Recommended tools & supplies:
- Maped Soft Scalpel for Crafting, Scrapbooking, with 3 Replacement Blades (009900)
- Craftool Ballpoint Stylus
- Tandy Leather Craftool Deluxe Adjustable Swivel Knife 8002-00
- Tandy Leather Basic “7″ Tool Set set of 7 basic tool set
- Hand Stitching Kit
- Tandy Leathercraft Edge Beveler Size 2 8076-02
- Tandy Leather Craftool Adjustable Groover 8074-00
- Tandy Leather Craftool Spacer Set System 8091-00
- Fiebings Leather Dye Black 4oz
- Leather Dye Dark Brown 4 oz.
- Fiskars Traditional Bone Folder
- Leather Factory Waxed Nylon Thread 25 Yard Spool-Natural
For the main part of the Kindle case (the front and back) you can use 3.6mm thick leather. Anything that’s thicker than 2.5mm will work fine but an extra mm makes the whole case much more rigid and heavy.Use a standard A4 sheet of paper as a template – I found that the size works great for the Kindle 3.
The main leather cut
Use a round cap (or anything with a good radius that you can find around the house) to mark where you have to cut the corners. You have to cut all 4 corners and try to make them as even as possible.
Cutting in Half
Cut the leather in half. We’ll later insert a piece of thinner leather as a spine.
Put the pieces on top of each other and sand the sides and corners to even them out a little bit. It doesnât have to be perfect but should be fairly close.
Loosely cut the lining material. I find it easier to cut the suede leather a bit bigger than I need it and then trim it after I glued the pieces together.
Leave the leather in water for a few hours and get it out and let it dry to make it harder. While it dries it’ll reach a point where itâs almost completely dried through and it’ll be ready for embossing.
Tree Logo Template
Use a printout as a template to transfer the design to the leather. I trace the lines lightly using a Wacom pen (hey! I’m a graphic designer :D ). You could get a tracing stylus, too!
Use a scalpel to cut the design into the leather. If you have a Swivel Knife, you can obviously use that, but chances are that if you’re reading this, you don’t have all the leather tools at hand.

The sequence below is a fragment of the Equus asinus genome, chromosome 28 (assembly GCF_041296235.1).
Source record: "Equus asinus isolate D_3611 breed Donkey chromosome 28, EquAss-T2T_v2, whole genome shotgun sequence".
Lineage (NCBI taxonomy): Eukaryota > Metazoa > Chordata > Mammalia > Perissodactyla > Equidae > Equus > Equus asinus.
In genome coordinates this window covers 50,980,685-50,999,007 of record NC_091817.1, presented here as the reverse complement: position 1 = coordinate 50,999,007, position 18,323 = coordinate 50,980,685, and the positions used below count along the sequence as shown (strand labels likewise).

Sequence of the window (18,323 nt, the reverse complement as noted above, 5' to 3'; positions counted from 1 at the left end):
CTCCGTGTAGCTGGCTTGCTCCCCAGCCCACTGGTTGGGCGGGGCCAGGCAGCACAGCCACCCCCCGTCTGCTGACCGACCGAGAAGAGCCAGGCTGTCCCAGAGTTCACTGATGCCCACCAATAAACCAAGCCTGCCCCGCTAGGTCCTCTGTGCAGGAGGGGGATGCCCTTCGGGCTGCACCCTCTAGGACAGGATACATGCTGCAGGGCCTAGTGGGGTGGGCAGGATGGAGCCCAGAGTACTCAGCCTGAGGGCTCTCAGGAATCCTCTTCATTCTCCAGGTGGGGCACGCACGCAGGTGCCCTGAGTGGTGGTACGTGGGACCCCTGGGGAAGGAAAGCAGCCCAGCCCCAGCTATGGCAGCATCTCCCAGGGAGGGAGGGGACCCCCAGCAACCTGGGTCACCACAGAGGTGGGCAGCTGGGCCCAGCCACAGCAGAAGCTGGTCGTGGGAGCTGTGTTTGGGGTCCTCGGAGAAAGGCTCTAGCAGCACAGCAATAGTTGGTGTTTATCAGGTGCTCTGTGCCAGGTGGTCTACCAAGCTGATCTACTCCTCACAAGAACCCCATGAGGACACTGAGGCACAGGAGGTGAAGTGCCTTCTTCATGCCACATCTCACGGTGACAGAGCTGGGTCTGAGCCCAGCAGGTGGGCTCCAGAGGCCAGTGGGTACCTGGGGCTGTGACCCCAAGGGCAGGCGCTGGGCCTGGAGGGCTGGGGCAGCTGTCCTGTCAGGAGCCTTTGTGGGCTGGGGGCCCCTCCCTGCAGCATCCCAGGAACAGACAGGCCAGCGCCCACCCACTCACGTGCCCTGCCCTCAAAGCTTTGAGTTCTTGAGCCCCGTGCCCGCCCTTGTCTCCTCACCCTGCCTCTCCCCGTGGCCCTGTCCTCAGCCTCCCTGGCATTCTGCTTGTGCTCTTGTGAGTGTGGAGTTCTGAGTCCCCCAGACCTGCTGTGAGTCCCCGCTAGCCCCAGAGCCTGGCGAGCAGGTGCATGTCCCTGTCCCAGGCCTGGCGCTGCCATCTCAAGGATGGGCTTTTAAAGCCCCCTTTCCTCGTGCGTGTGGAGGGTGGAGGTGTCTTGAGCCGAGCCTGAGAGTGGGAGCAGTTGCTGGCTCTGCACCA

Disclaimer: I didn’t use traditional techniques or the proper tools for this! I actually use a Wacom Pen (again) and any sharp or blunt object I can get my hands on to emboss the leather. If you have the proper tools you can make it much more detailed or traditional but I actually like how this gives it a hand drawn look. It’s somewhat charming.You could start out with the Tandy Leather Basic Set if you prefer to get the proper tools.
Bevelling the edges
To round off the edges you can use an edge beveller. This will give the case a nicer, more professional looking edge. We’ll refine the edge a bit later.
Use a stitching groover to create the groove where you’ll sew. Just “slide” it along the edge. You won’t have to groove the side where the spine will be attached. We’ll put some leather on top of that side.This groove is another small detail that will help set your case apart and it also protects the stitching to make sure that your case will last 20 years even if you’ll buy a new Kindle next year!
Use a stitch spacer (a tool with a “spiky” wheel) to make the markings for your stitches. This will help you to create even and nice looking stitches later on.
Create a template for the spine of the cover and use it to cut a thin but strong piece of leather. I use kangaroo leather because it is very strong and still nice and flexible. But I’m sure that there are other leathers that are strong enough for years of abuse.
We’ll need the lining for the spine part that we just cut out. Cut a piece that’s larger than the spine and you’ll be able to trim that once you glued it in place.
Here you can see the finished piece for the spine. I glued the lining on using spray adhesive and then I cut the excess lining off. The suede lining I used had a white centre so I decided to hide that by dyeing the edges black.
Apply black dye and let dry
I use 2 dyes for my Kindle cases: Whiskey (Brown) and Black.
Once the covers are dry, you can glue on the lining using spray adhesive.
Cut the excess leather off and dye the sides of the lining black. Sponge brushes work very well for dyeing edges or larger areas.
Cut 3 corners and 1 rectangle
Cut 3 corners (from around 4.5cm squares) and one small rectangle from a piece of kangaroo leather
Slightly stretch them into shape using a bone folder.
Glue corners in place
Glue the corners on the inside cover and cut off the excess leather at the rounded corners.
Punch holes and create space for rubber band
Punch holes at the top left of the back cover and create a space for the rubber band.
Add rubber band and leather rectangle
The rubber band will make it possible to put the Kindle in the case and the leather rectangle makes it easier to lift the rubber band and it helps keeping it in place on the device.
Add stitching groove to spine leather
The spine needs a stitching groove as well.
Glue spine leather in place
Glue the piece of leather in place. It will cover the back of the rubber band and will also help make the back cover look a bit more interesting depending on what shape you’re going for.
I use waxed thread, 2 needles (similar to these) and a sewing awl to sew these pieces of leather together.Check out my hand sewing tutorial if you don’t know how to sew a project like this.
Here is the spine sewn to the back cover
Does it fit?
The corners are now also in place and you can stretch them nicely to make the kindle fit
And the finished back cover
Check out more photos of the finished case here